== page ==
Russian athletes Kseniya Ryzhova and Tatyana Firova shared a kiss on the winners' podium at Luzhniki stadium in Moscow on the weekend amid the controversy over their country's new anti-gay law.

The public display of affection was caught on camera Saturday after the pair won the women's 4X400 metres relay gold medal at the World Athletics Championships.

The move appeared to violate a Russian law passed in June, banning gay and lesbian "propaganda."

The women later denied that the kiss was anything but congratulatory.

 "The storm of emotions going through us was incredible," said Ryzhova, according to The Associated Press. "And if we, accidentally, while congratulating each other, touched lips, excuse me. We think the whole fuss is more of a sick fantasy not grounded in anything."

On Thursday, another Russian athlete made headlines over the law. Pole vaulter Yelena Isinbayeva spoke out against allowing the promotion of gay rights, referring to a Swedish athlete who posted a picture of her painted fingernails on social media site Instagram.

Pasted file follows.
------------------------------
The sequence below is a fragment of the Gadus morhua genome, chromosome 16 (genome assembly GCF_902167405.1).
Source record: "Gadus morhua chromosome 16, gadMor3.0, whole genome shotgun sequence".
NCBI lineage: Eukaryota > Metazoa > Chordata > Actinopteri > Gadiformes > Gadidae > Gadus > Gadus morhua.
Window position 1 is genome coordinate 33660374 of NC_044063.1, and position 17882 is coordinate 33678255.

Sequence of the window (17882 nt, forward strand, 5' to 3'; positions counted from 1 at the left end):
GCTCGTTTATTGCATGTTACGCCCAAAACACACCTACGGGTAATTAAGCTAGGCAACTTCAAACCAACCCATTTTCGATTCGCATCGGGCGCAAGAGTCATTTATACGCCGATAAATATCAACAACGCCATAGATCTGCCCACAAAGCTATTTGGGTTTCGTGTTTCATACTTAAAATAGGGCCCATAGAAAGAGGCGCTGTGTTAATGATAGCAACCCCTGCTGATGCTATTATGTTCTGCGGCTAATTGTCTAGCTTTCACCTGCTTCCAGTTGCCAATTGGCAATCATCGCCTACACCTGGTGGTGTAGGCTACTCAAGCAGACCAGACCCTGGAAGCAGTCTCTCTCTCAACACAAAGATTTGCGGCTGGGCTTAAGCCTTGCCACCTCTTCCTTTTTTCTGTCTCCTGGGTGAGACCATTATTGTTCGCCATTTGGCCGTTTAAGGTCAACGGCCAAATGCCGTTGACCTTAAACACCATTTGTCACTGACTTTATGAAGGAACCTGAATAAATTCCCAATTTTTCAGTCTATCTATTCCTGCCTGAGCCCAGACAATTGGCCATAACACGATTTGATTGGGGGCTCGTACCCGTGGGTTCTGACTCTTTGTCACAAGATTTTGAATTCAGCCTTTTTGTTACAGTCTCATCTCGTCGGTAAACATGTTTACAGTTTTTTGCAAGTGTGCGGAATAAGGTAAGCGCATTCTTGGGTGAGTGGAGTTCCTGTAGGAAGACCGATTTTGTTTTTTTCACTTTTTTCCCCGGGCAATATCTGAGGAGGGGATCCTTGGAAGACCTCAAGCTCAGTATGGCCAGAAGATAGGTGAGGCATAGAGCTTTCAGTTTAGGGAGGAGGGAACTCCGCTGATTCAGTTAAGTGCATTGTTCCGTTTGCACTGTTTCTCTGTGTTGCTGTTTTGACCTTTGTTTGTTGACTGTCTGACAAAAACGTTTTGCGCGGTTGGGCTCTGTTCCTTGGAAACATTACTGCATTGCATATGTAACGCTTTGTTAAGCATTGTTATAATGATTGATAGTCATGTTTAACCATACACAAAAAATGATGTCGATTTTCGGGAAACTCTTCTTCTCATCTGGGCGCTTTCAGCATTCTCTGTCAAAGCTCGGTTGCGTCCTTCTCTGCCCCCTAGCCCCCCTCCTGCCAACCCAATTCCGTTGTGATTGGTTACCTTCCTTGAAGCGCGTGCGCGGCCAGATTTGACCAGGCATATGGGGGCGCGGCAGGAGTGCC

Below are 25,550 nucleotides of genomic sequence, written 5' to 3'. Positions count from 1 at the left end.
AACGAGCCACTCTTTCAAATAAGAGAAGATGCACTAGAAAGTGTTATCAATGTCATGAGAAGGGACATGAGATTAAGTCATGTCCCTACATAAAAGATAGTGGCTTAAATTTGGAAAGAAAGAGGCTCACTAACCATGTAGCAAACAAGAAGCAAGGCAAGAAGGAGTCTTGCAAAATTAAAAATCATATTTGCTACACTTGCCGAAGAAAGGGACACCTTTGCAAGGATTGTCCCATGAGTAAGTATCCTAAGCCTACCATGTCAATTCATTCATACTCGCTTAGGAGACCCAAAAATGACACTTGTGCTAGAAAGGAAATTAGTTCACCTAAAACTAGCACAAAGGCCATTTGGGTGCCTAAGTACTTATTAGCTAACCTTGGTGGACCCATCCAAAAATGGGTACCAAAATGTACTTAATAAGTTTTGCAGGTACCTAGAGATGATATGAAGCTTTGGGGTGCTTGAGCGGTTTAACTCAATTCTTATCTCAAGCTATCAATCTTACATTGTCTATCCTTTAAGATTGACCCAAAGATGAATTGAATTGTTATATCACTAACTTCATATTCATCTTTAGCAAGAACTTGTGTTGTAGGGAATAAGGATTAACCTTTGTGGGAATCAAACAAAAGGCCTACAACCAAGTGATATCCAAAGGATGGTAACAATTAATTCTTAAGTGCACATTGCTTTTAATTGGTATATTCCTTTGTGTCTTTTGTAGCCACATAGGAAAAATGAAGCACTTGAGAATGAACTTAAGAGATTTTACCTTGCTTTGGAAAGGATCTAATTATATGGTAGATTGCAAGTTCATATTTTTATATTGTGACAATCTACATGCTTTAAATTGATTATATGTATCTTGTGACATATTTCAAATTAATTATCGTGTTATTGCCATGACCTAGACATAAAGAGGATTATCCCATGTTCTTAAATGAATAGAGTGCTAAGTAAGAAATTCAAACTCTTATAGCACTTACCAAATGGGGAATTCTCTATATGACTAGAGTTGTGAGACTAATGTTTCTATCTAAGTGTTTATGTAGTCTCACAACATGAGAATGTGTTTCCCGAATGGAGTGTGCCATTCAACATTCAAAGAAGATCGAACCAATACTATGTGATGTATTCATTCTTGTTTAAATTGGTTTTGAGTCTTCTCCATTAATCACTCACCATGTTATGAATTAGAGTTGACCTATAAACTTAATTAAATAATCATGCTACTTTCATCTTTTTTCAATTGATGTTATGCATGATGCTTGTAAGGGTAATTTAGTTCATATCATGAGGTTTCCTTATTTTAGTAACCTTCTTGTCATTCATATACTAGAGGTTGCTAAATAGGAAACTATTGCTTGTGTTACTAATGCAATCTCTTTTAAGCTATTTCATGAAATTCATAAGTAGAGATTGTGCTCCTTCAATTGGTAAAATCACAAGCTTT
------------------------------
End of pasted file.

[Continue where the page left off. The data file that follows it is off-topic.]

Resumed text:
"If we allow to promote and do all this stuff on the street, we are very afraid about our nation because we consider ourselves like normal, standard people," Isinbayeva said.

She later claimed she was misunderstood and that she doesn't discriminate against gays and lesbians.

Swedish higher jumper Emma Green Tregaro had painted her nails the colours of the rainbow to support gay rights at the event. She later painted them all red before taking to the field on Saturday, saying that's the colour of love.

The anti-gay law appears to have the widespread support of the Russian people, but has sparked growing international criticism and has left some observers wondering what opponents, namely competing athletes, may be planning when Russia hosts the Olympic Games in February.

The new law bans "propaganda of nontraditional sexual relations among minors."

Konstantin Yablonskiy, co-chair of the Russian LGBT Sports Federation, told CBC News on Sunday that he doesn't support a boycott of the Winter Olympics.

"It's not a constructive way to solve such a problem," he said.

Instead, Yablonskiy is calling on athletes to show solidarity in Sochi for gay rights and equality by holding hands with someone of the same sex during the opening ceremonies walk into the stadium. He said they can also wear rainbow stickers and pins.